Attorney Says State Is Holding Up Mississippi’s Desegregation MoneyJACKSON, Miss.
An attorney representing those opposed to Mississippi’s college desegregation settlement says opposition could end if the state gave majority Black schools what they deserve.
“It is disingenuous to say Al Chambliss is causing the problem,” Alvin Chambliss Jr. said last month. “It is the state of Mississippi causing the problems by refusing to give the schools what they are entitled to. It is the removal of the vestiges (of segregation).”
Chambliss in recent months has filed a string of appeals of the $503 million Ayers settlement signed last spring by U.S. District Judge Neal Biggers Jr. (see Black Issues, May 10, 2001).
Chambliss said much of the blame with the failure to properly settle the complex case also rests with Biggers and other federal judges.
“The judge in the case has a constitutional obligation to deal with the real issues. So far, the courts have not tackled the issues confronting them,” Chambliss says. “Black people will get justice one way or another.”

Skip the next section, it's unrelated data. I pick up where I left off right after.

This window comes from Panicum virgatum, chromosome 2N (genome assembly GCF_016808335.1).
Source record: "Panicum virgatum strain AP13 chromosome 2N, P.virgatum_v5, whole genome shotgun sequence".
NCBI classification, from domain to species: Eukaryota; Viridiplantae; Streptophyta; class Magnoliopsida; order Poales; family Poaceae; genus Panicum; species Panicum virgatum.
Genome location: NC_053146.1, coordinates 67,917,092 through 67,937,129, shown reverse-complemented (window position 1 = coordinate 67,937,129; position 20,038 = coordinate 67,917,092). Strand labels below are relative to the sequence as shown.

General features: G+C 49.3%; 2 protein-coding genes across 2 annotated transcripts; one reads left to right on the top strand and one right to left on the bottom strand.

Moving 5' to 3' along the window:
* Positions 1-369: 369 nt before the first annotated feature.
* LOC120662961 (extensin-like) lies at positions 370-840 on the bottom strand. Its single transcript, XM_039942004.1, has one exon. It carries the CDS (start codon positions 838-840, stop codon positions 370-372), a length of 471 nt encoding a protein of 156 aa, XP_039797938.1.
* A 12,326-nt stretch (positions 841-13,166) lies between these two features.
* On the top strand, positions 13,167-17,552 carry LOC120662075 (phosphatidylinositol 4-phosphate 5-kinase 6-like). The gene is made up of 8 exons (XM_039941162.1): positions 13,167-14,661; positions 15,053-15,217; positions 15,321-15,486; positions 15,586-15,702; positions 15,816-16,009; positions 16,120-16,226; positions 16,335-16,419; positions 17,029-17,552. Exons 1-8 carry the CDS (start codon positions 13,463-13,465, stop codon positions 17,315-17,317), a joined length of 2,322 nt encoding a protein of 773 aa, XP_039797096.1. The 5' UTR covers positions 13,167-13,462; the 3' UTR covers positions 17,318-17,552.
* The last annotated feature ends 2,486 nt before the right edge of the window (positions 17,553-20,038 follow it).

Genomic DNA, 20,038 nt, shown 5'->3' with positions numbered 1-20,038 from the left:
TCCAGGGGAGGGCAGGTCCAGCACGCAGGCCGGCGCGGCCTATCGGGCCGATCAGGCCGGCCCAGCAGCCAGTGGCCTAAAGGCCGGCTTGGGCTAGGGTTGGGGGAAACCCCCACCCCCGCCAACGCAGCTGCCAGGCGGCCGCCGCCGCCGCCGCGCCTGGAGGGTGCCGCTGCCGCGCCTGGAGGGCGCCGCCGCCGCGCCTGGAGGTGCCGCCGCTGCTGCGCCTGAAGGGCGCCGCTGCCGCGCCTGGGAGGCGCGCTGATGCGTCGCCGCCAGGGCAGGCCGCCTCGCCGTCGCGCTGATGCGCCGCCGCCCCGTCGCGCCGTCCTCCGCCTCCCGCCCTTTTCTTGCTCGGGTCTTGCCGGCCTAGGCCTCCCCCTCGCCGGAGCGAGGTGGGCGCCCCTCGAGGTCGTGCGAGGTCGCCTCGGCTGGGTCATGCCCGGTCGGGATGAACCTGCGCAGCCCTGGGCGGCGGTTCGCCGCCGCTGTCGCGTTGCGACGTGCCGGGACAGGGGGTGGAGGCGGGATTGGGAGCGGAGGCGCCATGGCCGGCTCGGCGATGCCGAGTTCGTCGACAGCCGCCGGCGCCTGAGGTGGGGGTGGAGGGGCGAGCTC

Chambliss said he doesn’t know how long the appeals will lengthen the case.
Pam Smith, an assistant higher education commissioner, said appeals could go on for another year or two.
“It’s a terrible waste that we can’t fund it (the Ayers settlement),” she says.
Chambliss insists Jackson State, Mississippi Valley State University and Alcorn State should have received a great deal more money — even while appeals are pending.
Chambliss, who formerly represented Ayers’ plaintiffs for more than 20 years, now represents Lillie Ayers, the widow of the man who filed the lawsuit in addition to some professors and alumni. The group says the settlement is unfair and far short of what Jake] Ayers Sr. desired.
College Board member D.E. Magee Jr. of Jackson said he has tried to persuade Chambliss to drop the appeals. He said the appeals are holding up funds needed by the universities.
“It’s frustrating,” Magee says. “That (settlement) was our No. 1 priority.”
Magee said the appeals are slowing Jackson State’s construction of a $20 million engineering facility and delaying Alcorn State’s launch of a multimillion-dollar biotechnology program at Lorman, among other projects.
Another $75 million in capital improvements and much of the $245 million for academic programs over the next 17 years — the lifetime of the settlement — are on hold, Magee said.
Jake Ayers Sr. filed the lawsuit in January 1975 on behalf of Black college students. He said Jackson State, Mississippi Valley State and Alcorn State universities were being underfunded compared to the state’s five majority-White universities. In 1992, the U.S. Supreme Court agreed and ordered remedies.
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